Unlike the other types, familial dysautonomia is a genetic disorder occurring amongst families of Jewish descent. Symptoms are present at birth due to mutations in the ELP1 gene responsible for providing instructions for building protein in cells. Improper development of nerve cells causes the manifestations of poor muscle tone, lung infections, fluctuating temperature and blood pressure, breath-holding behavior, and impaired kidney function. Familial dysautonomia is progressive and worsens with age.
Multiple System Atrophy (MSA)
Multiple system atrophy is a degenerative neurological condition that resembles Parkinson’s disease, but with an earlier onset. White males in their 50s are the majority of the patient population. It is characterized by alpha-synuclein deposits that affect several parts of the brain. Early signs of MSA are neurogenic orthostatic hypotension, headaches, loss of bladder control, dilated pupils, and dry eyes, mouth, and skin. As the condition progresses, heart arrhythmias, cognitive impairment, dementia, muscle rigidity, tremors, reduced motor skills, and gastrointestinal complaints can develop.
Autonomic neuropathy is a group of symptoms derived from damage of autonomic nerves. An estimated 20% of the population has a diagnosis of autonomic neuropathy, making it the most prevalent form of dysautonomia. With the nerves damaged, they cannot deliver information to the heart, blood vessels, sweat glands, bladder, intestines, and eyes. According to physicians, this form is associated with cardiovascular mortality.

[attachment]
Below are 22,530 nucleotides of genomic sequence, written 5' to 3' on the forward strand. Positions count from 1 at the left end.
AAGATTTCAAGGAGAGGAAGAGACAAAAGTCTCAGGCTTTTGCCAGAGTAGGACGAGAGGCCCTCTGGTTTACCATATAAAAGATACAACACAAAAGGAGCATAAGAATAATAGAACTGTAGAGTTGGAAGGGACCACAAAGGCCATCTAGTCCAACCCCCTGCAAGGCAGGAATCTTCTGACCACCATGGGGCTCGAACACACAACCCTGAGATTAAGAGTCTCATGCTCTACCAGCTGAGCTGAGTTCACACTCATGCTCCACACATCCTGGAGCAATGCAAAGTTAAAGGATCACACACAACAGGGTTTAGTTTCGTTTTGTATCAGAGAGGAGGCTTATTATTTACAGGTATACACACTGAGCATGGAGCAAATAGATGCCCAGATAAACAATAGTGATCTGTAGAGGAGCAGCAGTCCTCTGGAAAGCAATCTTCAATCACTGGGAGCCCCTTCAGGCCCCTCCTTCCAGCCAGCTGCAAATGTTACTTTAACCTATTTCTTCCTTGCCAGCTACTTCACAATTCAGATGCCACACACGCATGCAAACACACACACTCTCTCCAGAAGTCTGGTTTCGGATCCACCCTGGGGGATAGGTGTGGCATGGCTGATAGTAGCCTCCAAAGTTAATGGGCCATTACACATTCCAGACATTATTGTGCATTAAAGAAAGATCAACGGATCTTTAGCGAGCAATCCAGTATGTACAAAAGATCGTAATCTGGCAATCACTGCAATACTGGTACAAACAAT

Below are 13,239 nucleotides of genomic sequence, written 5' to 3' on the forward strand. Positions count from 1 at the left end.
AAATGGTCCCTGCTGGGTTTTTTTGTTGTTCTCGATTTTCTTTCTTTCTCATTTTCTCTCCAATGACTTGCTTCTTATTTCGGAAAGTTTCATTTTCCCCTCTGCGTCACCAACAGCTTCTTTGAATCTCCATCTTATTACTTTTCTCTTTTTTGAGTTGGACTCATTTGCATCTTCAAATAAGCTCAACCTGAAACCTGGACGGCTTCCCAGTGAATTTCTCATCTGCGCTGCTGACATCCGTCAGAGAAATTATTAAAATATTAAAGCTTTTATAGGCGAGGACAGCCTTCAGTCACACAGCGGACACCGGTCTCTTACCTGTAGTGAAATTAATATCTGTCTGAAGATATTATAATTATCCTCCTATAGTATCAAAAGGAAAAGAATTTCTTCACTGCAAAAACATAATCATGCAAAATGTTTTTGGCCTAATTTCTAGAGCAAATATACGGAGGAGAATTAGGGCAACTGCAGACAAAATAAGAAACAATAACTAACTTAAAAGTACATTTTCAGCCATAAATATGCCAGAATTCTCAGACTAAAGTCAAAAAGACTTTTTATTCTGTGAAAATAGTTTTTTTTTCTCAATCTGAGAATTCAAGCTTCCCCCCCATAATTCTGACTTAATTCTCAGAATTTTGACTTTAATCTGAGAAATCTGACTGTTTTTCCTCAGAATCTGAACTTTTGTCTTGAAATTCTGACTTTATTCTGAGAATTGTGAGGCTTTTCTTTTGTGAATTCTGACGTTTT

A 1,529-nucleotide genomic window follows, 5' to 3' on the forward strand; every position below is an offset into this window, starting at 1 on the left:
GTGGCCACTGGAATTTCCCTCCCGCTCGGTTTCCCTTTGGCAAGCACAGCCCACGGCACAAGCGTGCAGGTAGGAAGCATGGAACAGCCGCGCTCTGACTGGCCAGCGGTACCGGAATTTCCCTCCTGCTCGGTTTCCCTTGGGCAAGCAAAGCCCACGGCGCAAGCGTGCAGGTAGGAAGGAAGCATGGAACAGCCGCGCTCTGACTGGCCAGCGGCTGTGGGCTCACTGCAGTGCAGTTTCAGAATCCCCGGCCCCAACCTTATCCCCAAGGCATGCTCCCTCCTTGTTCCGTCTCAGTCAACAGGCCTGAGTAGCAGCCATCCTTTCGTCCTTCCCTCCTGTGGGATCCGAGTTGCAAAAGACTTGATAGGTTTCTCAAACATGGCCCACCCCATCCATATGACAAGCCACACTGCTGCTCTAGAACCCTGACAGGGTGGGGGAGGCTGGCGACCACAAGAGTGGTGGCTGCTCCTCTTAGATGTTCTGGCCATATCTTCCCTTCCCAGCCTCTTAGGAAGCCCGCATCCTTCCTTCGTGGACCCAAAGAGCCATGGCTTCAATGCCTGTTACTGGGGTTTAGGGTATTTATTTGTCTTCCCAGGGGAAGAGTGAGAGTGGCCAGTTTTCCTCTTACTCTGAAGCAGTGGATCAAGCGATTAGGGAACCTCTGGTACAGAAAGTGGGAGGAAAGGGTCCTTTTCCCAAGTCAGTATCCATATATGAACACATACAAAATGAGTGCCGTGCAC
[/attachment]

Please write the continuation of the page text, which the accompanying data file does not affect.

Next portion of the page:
Inappropriate Sinus Tachycardia
Inappropriate sinus tachycardia comes with fewer symptoms than other types of dysautonomia. The condition manifests as a heart rate of over 100 beats/min. at rest. The stress on the body from sustained tachycardia precipitates dizziness, fainting, fatigue, chest pain, palpitations, and episodes of pre-syncope.
Autoimmune Autonomic Ganglionopathy
Autoimmune Autonomic Ganglionopathy is a relatively rare disorder in which the immune system attacks the autonomic nervous system. The autonomic ganglia, which is a cluster of cells in the autonomic nervous system, do not receive messages because the immune system fails to produce ganglionic AChR antibodies. Classic symptoms consist of constipation, syncope, orthostatic hypotension, neurogenic bladder, inability to swear, and small fiber neuropathy. Suppression of the immune system shows promising outcomes for symptom management.